This page explains how children learn science at our school. Also attached are documents outlining the units studied in each year and the progression of skills and knowledge.
In science, we show children how their natural inclination to ask 'why' combined with keen observations are key to success in science. Whilst our curriculum is divided into the strands of biology, physics and properties of materials, we also encourage children to make links in their learning both in and between the different disciplines and topics. By recapping past learning as well as looking forward to future studies, they start to develop and deepen their own schema for the topics they study.
Our aims are:
to develop the children’s natural curiosity about the world around them;
to encourage them to talk in science and ask questions; and
to build their working scientifically skills through carrying out enquiries to answer questions.
They will study key scientists in the past and today to help them appreciate how humans have built up their scientific knowledge over time through scientific enquiry. They will also look at the uses and implications of the areas of science they are studying, both today and for the future.
Children in EYFS develop their curiosity and understanding of the world through exploring, talking and asking and starting to find answers to their questions. In Key Stages one and two, children study the programme of study for their year group in the National Curriculum as set out in the curriculum map for Science at the end of this document.
In most lessons there will be two learning objectives: a knowledge objective and a working scientifically objective. Teachers use the ASE (the Association for Science Education) planning matrices for subject knowledge and working scientifically as a starting point for planning their topics.
We follow these planning matrices to ensure:
Teachers use their professional judgement, with support from the subject leader as needed, to decide how to use these planning documents to ensure:
The development of key scientific vocabulary is essential is science. Key vocabulary for the topics and skills studied in each key stage has been identified and is taught explicitly in science lessons.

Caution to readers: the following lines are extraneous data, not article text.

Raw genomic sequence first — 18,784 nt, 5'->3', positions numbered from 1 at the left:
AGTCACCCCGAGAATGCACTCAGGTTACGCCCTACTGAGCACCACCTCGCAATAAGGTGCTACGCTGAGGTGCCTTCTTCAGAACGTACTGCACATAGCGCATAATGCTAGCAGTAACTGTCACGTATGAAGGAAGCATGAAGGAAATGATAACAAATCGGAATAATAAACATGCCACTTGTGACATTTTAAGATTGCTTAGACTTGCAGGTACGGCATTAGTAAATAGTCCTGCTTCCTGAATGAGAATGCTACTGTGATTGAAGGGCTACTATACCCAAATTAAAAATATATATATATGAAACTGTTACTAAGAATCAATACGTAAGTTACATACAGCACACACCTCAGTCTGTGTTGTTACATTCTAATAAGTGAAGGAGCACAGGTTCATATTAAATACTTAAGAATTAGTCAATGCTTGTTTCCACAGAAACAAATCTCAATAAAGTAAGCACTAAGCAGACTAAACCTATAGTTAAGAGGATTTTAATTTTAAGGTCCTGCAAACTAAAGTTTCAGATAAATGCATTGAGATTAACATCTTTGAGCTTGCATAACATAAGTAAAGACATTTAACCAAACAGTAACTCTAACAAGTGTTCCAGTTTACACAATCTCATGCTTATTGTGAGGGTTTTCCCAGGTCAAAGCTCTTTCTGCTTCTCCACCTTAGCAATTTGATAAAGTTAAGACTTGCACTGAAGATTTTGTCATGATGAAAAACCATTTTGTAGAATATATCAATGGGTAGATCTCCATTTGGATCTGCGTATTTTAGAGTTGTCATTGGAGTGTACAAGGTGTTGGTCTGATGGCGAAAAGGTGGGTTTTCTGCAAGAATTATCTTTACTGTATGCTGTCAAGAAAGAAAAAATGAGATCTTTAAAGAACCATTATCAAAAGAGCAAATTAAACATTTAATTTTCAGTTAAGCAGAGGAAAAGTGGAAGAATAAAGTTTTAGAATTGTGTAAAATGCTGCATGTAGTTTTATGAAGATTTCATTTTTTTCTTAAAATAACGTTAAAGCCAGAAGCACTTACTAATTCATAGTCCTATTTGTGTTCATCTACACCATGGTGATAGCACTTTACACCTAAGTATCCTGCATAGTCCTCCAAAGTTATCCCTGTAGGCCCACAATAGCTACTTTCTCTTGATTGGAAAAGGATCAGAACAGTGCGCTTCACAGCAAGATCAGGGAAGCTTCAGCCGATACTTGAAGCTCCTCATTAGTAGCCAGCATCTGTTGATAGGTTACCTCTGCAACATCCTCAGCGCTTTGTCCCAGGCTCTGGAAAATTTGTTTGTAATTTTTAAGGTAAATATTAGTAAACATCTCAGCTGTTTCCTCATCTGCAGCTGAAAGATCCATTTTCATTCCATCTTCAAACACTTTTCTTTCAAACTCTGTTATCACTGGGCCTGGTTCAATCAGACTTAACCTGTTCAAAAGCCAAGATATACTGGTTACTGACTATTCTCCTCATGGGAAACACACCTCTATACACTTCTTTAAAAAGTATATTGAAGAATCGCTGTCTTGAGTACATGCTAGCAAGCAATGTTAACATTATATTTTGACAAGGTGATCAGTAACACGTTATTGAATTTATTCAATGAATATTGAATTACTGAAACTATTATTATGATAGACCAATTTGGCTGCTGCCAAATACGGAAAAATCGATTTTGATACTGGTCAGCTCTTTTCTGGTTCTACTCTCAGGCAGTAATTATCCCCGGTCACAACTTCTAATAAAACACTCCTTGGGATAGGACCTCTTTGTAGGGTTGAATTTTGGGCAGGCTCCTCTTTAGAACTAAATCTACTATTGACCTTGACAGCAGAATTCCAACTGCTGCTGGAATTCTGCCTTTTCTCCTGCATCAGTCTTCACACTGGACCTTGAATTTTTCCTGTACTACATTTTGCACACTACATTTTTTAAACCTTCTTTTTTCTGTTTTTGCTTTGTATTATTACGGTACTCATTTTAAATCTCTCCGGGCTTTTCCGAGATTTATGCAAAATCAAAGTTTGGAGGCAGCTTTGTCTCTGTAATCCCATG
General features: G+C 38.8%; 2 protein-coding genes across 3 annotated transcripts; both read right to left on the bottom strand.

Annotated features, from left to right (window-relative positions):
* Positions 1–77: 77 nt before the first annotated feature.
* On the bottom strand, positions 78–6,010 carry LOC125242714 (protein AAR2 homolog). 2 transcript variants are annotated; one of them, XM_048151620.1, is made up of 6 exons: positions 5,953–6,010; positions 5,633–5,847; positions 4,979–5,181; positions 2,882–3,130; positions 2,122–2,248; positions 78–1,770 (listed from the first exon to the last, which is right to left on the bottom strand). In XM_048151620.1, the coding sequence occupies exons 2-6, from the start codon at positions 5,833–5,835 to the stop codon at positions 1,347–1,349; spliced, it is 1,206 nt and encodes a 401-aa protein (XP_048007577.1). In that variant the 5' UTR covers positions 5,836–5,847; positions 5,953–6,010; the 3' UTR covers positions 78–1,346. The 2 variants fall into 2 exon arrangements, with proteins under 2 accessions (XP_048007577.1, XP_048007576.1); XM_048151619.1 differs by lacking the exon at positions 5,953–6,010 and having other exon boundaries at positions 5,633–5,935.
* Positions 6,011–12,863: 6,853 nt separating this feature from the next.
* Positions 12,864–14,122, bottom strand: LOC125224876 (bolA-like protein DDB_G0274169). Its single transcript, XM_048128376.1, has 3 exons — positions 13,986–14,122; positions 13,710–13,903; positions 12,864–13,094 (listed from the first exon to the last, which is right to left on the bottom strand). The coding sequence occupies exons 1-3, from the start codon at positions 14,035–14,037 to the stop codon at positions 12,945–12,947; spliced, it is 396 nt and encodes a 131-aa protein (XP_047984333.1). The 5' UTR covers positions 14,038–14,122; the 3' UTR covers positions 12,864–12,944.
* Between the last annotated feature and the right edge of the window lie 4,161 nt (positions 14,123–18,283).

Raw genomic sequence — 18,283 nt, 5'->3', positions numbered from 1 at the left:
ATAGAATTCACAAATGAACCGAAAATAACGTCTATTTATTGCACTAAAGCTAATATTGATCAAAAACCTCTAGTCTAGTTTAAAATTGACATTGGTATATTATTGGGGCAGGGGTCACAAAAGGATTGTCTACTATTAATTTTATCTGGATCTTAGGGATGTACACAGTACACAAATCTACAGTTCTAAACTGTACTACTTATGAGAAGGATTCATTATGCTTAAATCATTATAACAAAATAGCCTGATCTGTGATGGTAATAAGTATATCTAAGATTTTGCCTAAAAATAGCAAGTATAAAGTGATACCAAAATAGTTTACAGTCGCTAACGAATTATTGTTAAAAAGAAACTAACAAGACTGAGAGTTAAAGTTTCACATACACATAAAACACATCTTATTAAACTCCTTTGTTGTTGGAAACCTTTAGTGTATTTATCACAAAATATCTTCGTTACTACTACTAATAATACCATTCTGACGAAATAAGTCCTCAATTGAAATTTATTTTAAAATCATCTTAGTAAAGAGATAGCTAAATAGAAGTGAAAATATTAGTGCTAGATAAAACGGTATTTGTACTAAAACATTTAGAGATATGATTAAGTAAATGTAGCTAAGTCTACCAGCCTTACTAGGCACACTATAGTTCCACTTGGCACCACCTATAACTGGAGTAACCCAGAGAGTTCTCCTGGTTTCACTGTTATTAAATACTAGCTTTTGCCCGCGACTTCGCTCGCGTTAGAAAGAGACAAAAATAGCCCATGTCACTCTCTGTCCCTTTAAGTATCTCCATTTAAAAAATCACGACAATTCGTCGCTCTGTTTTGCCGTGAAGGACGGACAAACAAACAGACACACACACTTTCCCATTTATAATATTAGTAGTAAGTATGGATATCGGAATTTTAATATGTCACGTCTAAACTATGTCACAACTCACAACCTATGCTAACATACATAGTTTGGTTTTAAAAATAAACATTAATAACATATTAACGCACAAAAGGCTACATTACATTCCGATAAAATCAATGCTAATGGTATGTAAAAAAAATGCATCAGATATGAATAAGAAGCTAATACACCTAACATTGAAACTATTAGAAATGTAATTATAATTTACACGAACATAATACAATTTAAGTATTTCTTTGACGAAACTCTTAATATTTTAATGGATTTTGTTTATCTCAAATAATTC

Children are encouraged to talk and discuss their understanding of science. One way this is done is through using activities in lessons such as those on Explorify. Children are also given opportunities to ask and answer questions through scientific enquiry. A big focus within our school is on perseverance and resilience. Children learn about the importance of working carefully and persevering in scientific enquiries. They discover that they can learn as much from when things go wrong as they do when they do not.
As a school, we are using the TAPS pyramid as the basis for our formative and summative assessment. An elicitation task is used at the start of a unit. A focused assessment task is used during the topic so teachers can adjust the teaching and learning for the remainder of the unit as needed. Ongoing formative assessment is used in lessons to plan future teaching and learning.
Using the TAPS pyramid, teachers’ on-going formative assessment from a range of work is used for summative reporting. Teachers record their summative assessments termly using the school’s assessment matrices (which list the statutory programmes of study for the topics and working scientifically skills their class have studied). Teachers list the children who are not secure in their learning and those that are working at depth in each area. These records are used to improve teaching by identifying gaps and areas for improvement. They are also used to ensure children who need support or extending are identified accurately as they progress through the school and that they are given the support or extension needed to make good progress.
Children are also assessed at the end of Key Stage 1 and 2 as required by the National Curriculum.
We aim to develop children's scientific vocabulary. Below you can find the vocabulary we will be using with your child, sorted into year groups.